It has become known as the "Miliband Loop", the robotic interview technique adopted by the Labour leader on television news when attempting to communicate his disapproval of Thursday's mass walkout of public sector workers.
Like a waxwork in Madame Tussauds that has been fitted with a voicebox, Ed Miliband replayed the same words to each question he was asked by ITV journalist Damon Green, over and over again.
"These strikes are wrong... the Government has acted in a reckless and provocative manner... both sides should put away the rhetoric and get around the negotiating table," he trotted out, irrespective of what he was asked.
Green was embarrassed. "I couldn't look him in the face afterwards. I was ashamed," he wrote later on Twitter as the interview became a viral hit.
Mr Miliband's colleagues were aghast. "It's almost as if someone was behind the camera holding up a card. It was amateurish," said one Labour MP.
The performance horrified media training experts like Susan Bookbinder, a former journalist, who said: "You can see he has been so over-trained by somebody that he's not focused. There's no feeling in the eyeline. He's staring rather than looking at the interviewer."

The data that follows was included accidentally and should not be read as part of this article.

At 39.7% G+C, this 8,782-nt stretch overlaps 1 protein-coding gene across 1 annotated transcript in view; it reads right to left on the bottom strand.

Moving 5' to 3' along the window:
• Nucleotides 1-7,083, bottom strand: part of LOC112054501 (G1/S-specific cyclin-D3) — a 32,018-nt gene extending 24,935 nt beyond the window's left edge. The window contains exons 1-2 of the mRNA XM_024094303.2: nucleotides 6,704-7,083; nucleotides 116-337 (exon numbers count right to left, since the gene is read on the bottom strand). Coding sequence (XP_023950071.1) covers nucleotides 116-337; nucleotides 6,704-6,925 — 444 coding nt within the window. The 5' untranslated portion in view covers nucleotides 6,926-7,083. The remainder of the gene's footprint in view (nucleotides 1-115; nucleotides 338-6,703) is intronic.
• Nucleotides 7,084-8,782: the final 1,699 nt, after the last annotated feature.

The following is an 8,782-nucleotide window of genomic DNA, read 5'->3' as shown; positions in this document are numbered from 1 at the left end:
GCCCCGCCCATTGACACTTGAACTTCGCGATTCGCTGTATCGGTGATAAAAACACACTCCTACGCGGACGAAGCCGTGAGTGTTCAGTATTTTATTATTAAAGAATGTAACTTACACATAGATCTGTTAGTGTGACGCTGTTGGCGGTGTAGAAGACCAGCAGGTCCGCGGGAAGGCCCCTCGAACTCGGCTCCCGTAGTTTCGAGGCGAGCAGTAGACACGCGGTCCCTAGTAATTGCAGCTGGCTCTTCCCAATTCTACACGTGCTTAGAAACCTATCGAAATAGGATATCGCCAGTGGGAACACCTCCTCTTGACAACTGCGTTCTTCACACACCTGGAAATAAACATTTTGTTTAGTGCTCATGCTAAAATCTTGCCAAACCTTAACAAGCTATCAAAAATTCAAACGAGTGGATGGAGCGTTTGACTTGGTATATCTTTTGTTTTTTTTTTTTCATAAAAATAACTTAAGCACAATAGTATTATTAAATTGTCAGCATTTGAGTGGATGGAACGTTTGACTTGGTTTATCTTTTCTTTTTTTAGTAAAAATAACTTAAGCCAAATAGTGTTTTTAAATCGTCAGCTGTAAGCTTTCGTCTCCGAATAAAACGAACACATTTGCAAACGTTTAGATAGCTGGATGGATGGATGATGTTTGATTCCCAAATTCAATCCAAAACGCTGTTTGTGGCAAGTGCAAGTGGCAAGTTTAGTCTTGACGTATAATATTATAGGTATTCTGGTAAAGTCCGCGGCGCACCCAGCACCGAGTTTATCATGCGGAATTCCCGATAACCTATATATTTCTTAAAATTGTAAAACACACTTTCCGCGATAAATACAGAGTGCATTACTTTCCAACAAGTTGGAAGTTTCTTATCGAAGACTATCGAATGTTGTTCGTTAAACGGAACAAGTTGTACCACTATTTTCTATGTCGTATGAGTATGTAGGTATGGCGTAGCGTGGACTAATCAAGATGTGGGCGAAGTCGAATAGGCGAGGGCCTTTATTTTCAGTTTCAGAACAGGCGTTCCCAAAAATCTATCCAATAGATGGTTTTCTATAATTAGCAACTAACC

Andrew Caesar-Gordon, owner of Electric Waves, the company which prepared Nick Clegg ahead of his well-received, pre-election televised debates, said Mr Miliband would have made a greater impression if he had developed a narrative from a speech he gave on the day of the interview.
"He had a line that the Labour Party I lead will always be the party of the mums and dads who know the value of a day's education. For anybody watching the BBC who is a parent, and that's a lot of people, that would have struck a chord with them.
"But his automaton response made it look like he can't trust himself to talk about the issue genuinely without having his automatic paragraph generator to guide him."Reuse content